May 23, 2018
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Lewiston apartment fire victims return to find homes burglarized

Andrew Cullen | Sun Journal
Andrew Cullen | Sun Journal
Krystal Johnson plays with her nearly 2-year-old son, Josiah, in the kitchen of their apartment at 279 Pine St. in Lewiston on Wednesday night. Johnson and her three sons returned to their home Wednesday, eight days after an electrical fire forced them to leave. The unit is habitable again, but some work remains to be done, including placing ceiling tiles to cover the hole visible above Johnson's head.
By Andrew Cullen, Sun Journal

LEWISTON, Maine — Nearly a week after a fire rendered their apartment at 279 Pine St. temporarily uninhabitable, Krystal Johnson and her children were ready to move back in.

But first, she had some bad news for her children: Within a few days of the fire, someone had broken into the home and stolen many of the belongings left behind.

The Nov. 1 electrical fire forced firefighters to tear down walls to find the source and caused significant smoke damage. Johnson’s family and two other families retreated to hotel rooms provided for three days by the American Red Cross, and then by their landlord, Paul Soracco. The burglary and thefts were reported to police Saturday morning.

“Not only was it the people who lived there, it was the people who were doing construction to renovate the building,” who were victimized, Lewiston police Lt. Mark Cornelio said.

He said police have a list of 21 items that were stolen from two of the building’s three apartment units, including televisions, toys and power tools.

When Johnson heard about the thefts, she came back to the apartment to find it in shambles, with drawers spilled out onto the floor. Even the cover of her Bible had been torn off.

“Anything I had of value, except for the televisions, is gone,” She said. It was immediately apparent that her smaller electronics had been taken, but in the days after the burglary, she discovered that other items, including baby gates and infant soap, were missing, too.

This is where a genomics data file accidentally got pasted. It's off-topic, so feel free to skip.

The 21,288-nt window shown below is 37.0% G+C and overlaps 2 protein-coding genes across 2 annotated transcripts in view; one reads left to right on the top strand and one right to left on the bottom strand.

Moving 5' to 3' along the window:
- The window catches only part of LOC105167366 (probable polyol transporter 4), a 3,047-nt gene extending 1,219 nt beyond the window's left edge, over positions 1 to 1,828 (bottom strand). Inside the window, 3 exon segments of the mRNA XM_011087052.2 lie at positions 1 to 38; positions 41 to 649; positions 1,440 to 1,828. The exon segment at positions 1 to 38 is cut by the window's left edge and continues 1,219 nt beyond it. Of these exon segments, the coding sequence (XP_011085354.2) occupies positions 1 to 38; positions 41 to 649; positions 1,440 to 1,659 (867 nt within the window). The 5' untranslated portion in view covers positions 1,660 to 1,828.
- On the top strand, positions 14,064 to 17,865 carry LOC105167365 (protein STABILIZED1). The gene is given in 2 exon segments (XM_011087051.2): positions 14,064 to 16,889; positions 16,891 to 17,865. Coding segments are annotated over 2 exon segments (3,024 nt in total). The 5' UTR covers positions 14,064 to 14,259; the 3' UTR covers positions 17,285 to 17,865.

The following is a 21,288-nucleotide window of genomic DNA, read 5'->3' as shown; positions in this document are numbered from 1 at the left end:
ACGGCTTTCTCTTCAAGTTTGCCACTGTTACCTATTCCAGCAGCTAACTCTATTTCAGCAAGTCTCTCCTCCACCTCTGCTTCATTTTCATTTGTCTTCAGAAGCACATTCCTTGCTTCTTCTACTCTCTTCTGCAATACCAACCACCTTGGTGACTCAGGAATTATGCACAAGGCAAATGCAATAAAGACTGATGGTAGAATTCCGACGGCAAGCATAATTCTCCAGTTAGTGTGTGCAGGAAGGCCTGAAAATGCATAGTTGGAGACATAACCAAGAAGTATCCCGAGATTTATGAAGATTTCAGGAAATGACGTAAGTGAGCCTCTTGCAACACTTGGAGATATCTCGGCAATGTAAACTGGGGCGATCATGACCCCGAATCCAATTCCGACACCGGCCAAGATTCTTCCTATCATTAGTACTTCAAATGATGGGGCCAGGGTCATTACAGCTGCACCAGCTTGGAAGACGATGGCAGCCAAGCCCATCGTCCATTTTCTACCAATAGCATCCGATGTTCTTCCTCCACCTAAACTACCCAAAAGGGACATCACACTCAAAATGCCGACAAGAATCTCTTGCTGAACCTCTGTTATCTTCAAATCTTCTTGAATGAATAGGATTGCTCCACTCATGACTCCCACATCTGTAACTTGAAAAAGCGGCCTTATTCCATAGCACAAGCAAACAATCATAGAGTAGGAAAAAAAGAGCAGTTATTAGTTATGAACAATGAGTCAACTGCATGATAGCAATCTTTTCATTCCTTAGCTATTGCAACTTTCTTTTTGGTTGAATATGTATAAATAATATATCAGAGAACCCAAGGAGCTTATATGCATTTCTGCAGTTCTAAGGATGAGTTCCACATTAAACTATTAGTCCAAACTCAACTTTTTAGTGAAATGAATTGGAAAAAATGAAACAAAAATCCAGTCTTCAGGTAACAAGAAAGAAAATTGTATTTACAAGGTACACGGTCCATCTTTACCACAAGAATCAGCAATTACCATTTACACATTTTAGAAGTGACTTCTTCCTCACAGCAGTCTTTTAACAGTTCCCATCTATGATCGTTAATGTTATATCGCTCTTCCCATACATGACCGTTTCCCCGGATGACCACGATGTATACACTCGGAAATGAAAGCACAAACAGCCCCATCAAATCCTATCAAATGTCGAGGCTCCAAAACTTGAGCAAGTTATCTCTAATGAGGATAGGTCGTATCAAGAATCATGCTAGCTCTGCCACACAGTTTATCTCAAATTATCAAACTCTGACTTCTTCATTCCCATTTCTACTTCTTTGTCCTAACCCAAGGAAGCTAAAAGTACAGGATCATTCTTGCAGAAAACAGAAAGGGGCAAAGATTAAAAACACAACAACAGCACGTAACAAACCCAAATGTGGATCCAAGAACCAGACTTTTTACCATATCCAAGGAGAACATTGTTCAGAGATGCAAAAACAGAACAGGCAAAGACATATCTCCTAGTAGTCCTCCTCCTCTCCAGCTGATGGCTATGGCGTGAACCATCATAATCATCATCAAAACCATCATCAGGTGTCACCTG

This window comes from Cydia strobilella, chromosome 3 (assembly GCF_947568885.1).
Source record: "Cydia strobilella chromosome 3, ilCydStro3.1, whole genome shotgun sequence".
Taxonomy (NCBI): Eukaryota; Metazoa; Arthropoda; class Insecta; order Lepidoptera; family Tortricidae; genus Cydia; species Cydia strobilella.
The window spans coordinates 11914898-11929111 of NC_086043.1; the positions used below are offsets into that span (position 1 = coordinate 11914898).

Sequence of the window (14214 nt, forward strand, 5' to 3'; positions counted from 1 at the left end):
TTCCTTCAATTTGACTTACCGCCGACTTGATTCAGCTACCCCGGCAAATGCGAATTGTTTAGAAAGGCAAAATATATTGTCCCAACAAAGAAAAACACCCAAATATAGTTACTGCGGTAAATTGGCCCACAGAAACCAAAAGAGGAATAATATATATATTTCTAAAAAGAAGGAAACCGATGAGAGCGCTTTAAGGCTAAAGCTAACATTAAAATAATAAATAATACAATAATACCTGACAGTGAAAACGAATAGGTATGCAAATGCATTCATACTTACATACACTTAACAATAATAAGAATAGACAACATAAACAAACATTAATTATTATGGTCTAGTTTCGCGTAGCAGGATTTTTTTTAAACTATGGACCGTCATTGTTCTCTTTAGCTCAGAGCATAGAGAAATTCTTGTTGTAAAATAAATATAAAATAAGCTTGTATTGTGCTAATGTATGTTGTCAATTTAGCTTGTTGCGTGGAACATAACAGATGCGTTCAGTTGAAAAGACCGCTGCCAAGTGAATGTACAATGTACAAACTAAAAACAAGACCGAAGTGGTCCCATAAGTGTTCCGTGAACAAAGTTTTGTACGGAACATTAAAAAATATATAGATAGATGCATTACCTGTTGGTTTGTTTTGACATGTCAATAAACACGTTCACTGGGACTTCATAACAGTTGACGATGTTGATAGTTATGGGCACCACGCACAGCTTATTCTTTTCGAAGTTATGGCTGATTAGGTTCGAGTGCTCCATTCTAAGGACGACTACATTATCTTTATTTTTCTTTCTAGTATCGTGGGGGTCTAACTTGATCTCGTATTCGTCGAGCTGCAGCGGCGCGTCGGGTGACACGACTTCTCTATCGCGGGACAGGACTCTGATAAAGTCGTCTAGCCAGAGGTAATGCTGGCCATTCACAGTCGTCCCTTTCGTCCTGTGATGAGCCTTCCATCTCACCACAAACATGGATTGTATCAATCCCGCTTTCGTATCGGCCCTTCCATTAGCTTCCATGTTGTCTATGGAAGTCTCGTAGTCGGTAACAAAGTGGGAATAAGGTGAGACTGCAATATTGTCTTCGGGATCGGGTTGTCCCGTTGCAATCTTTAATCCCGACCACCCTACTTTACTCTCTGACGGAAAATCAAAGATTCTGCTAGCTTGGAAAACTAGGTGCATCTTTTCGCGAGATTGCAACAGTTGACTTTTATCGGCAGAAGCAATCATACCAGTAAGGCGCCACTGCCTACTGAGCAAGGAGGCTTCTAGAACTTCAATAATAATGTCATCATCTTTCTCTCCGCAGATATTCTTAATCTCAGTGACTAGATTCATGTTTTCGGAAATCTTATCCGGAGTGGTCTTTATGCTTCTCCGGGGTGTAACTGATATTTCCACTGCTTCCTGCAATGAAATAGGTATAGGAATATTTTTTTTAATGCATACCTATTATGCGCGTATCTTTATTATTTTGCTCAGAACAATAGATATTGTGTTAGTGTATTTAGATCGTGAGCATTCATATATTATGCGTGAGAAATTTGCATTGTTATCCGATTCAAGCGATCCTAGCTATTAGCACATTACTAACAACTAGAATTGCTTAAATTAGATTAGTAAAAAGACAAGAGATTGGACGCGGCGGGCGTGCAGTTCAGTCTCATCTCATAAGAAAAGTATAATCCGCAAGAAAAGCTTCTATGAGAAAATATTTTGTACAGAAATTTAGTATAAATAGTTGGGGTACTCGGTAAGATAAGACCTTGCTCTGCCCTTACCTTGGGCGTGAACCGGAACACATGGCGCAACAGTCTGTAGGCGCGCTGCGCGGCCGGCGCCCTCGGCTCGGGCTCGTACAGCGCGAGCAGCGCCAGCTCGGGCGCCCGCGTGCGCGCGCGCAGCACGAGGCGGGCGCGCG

“Some of the stuff they took was just unbelievable,” she said. “It’s just discouraging.”

Although Soracco had locked up the building, “the thief found a hole that was a result of the fire and was able to gain access that way,” Cornelio said.

All fire victims are vulnerable, said Red Cross Emergency Services Director Eric Lynes. Fire-damaged homes are often too unsafe for residents to enter, leaving them stranded without whatever belongings may have survived.

The Red Cross helped the 13 people — including nine children — displaced by the fire to find immediate shelter and begin the process of recovery. Lynes said Tuesday he had been unaware that they were further victimized by thieves. “It’s devastating, isn’t it?” he said.

Johnson was able to move back in Wednesday, thanks in part to the diligent work of Soracco and the team of contractors he hired to repair the building. He thought it was important to help his tenants however he could, he said, having lost his own home in Turner to a fire in 2007.

People told him he didn’t have to help his tenants pay for hotel rooms when the Red Cross stopped. “I know I don’t have to do that,” he said in frustration.

But neighbors helped him when his house burned, he said. “If everybody would just … ,” he paused, struggling to find words. “It’s like that cliche, ‘What a wonderful world it would be.’”

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